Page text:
IDRC - Celebrating 25 Years

1993 - 2018

Continuing Our Work During COVID-19

Read the letter regarding COVID-19 by IDRC Director, Jutta Treviranus.

Microsoft Windows has a built in feature allowing you a wide range of control over the visual display. This feature is called the Display Properties Panel. Once you have learned how to manage the Display Properties Panel, you will be able to shrink or enlarge text, modify system colors and fonts, or even change the resolution of the display itself. Let\'s start by familiarizing ourselves with the ways to actually summon up the panel.


  1. Opening the Display Properties Panel
  2. The Layout of the Panel
  3. Background
  4. Screen Saver
  5. Appearance
  6. Effects
  7. Web
  8. Settings

Opening the Display Properties Panel

There are two basic ways to open the panel. The first is to click on the start button, then select Settings > Control Panel. When the control panel window opens on the screen, find and then double-click the "Display" button.

The second, faster way to open the panel is to right mouse click on any empty portion of the desktop and then select "Properties" from the drop-down menu.

an image displaying the context menu of the windows desktop background

The Layout of the Panel

When you have successfully opened the display properties panel, you should see a variety of options on the panel and six "tabs" across the top: background, screen saver, appearance, effects, web & settings.(for windows ME. The number and name of the tabs may vary slightly with other versions of windows.)


In the background tab, which is the default when you first open the panel, you have the ability to set a background image or pattern for the windows desktop. You may select an image from the list on the left or, if you have a favorite image which does not appear on the list, you may select an image from anywhere else in storage by using the "browse" feature. Once you have selected an image, you can use the pull-down menu on the right to select whether you would prefer for it to float in the center of the display, be stretched so as to fill the entire display, or be tiled to cover the display area. If you would rather have your desktop background be a solid color than an image, select "none" from the list. You will soon learn how to change the color.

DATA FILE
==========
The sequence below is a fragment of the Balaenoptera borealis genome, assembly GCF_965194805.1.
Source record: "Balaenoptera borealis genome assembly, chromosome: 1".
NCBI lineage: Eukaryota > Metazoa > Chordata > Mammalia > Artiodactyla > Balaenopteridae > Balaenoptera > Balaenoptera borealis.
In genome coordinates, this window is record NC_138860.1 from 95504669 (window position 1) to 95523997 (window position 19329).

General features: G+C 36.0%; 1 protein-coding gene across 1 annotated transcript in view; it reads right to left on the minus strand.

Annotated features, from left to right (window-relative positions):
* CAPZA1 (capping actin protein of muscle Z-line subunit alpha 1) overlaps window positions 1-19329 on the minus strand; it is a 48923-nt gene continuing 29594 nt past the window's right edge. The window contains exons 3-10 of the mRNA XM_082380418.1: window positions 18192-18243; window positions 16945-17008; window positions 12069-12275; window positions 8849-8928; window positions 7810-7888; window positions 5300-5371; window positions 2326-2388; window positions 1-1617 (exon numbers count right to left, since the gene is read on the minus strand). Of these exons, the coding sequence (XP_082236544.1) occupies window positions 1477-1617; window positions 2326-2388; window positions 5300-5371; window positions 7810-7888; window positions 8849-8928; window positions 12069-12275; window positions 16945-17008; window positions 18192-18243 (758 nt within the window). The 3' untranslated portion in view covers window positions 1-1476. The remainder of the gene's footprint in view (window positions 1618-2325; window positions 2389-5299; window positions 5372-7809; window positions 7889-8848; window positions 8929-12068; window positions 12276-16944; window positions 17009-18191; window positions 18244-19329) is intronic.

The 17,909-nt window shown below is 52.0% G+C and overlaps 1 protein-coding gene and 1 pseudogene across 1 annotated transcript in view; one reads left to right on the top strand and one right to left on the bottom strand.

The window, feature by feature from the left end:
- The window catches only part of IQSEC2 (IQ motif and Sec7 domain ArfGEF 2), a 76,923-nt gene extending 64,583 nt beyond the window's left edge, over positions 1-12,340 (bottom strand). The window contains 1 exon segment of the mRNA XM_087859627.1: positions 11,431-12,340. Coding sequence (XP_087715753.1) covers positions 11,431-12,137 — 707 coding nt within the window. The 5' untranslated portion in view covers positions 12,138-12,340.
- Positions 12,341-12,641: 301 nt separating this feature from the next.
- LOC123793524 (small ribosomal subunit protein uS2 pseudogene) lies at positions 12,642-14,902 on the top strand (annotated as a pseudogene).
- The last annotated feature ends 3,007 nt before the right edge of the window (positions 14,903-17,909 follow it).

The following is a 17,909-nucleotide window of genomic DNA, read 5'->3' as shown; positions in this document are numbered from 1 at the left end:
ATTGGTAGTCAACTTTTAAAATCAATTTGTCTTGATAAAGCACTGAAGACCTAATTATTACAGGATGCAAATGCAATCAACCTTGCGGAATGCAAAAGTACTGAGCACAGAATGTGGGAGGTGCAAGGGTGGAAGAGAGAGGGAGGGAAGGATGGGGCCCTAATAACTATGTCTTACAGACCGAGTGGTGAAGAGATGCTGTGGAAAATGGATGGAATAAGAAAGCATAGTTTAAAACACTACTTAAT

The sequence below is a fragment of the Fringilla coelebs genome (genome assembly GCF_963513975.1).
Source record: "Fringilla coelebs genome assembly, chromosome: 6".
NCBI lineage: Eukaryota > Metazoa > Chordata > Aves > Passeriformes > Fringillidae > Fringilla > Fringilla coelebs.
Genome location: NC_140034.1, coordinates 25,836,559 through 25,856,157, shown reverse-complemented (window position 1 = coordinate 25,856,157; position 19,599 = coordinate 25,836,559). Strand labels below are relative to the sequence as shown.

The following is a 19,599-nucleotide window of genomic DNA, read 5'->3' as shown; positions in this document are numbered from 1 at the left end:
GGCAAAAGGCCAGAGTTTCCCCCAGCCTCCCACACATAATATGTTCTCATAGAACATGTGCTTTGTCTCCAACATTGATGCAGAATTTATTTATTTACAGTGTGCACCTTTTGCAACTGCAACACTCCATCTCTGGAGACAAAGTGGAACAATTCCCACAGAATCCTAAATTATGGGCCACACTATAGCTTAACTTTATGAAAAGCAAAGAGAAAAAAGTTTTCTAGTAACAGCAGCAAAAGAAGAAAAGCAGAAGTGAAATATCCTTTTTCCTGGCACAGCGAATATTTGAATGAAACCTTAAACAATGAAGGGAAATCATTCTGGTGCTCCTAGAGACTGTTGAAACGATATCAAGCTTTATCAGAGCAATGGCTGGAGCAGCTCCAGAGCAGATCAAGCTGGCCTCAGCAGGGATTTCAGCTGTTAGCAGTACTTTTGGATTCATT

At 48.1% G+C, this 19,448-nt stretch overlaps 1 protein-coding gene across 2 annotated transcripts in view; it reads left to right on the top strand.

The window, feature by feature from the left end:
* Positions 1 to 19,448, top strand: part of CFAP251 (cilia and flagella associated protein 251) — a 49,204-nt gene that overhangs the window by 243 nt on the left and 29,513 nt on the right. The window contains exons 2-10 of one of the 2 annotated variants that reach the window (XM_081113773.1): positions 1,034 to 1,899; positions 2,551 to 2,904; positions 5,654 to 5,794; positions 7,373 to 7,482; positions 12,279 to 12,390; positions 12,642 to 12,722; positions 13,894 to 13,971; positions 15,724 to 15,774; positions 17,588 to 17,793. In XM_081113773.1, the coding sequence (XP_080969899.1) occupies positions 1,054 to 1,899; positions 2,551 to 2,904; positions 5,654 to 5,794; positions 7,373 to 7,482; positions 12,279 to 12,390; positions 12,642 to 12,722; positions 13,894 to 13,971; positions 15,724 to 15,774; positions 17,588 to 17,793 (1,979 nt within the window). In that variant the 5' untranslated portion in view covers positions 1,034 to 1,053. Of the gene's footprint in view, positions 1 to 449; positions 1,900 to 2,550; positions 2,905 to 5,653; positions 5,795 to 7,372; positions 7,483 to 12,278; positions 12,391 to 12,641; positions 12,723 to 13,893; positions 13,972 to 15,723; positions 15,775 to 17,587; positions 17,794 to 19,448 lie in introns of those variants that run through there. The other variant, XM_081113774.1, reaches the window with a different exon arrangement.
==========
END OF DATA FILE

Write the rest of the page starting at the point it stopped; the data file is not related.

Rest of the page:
an image displaying the background tab of the windows display properties menu

Screen Saver

This tab allows you to select what your computer will do when it has been idle for a certain amount of time. You can choose from the list of installed screensavers in the pull-down menu. Each screensaver has it\'s own settings menu which you should feel free to explore and experiment with, but generally you do not need to change the settings. The preview button will allow you to see how your screen saver looks without waiting for it to turn on. The second line of controls for the screen saver allow you to set the wait time before the screen saver is activated and allows you to specify whether or not a password will be required to re-activate the computer from screen saver mode. Chances are the "password protected" checkbox will be empty when you open the panel, if you check it then the button labeled "Change" will no longer be grayed out and can be used to set the password. For most computers, screen saver passwords are not necessary unless security is a large concern. If you do choose to set a screen saver password, it is recommended that you choose a reasonably long wait period(15 minutes or more). If you have a monitor with energy saving features then there will be a second section of the screen saver tab with options specific to your monitor. Generally, there is no reason to change these options.

an image displaying the screen saver tab of the windows display properties menu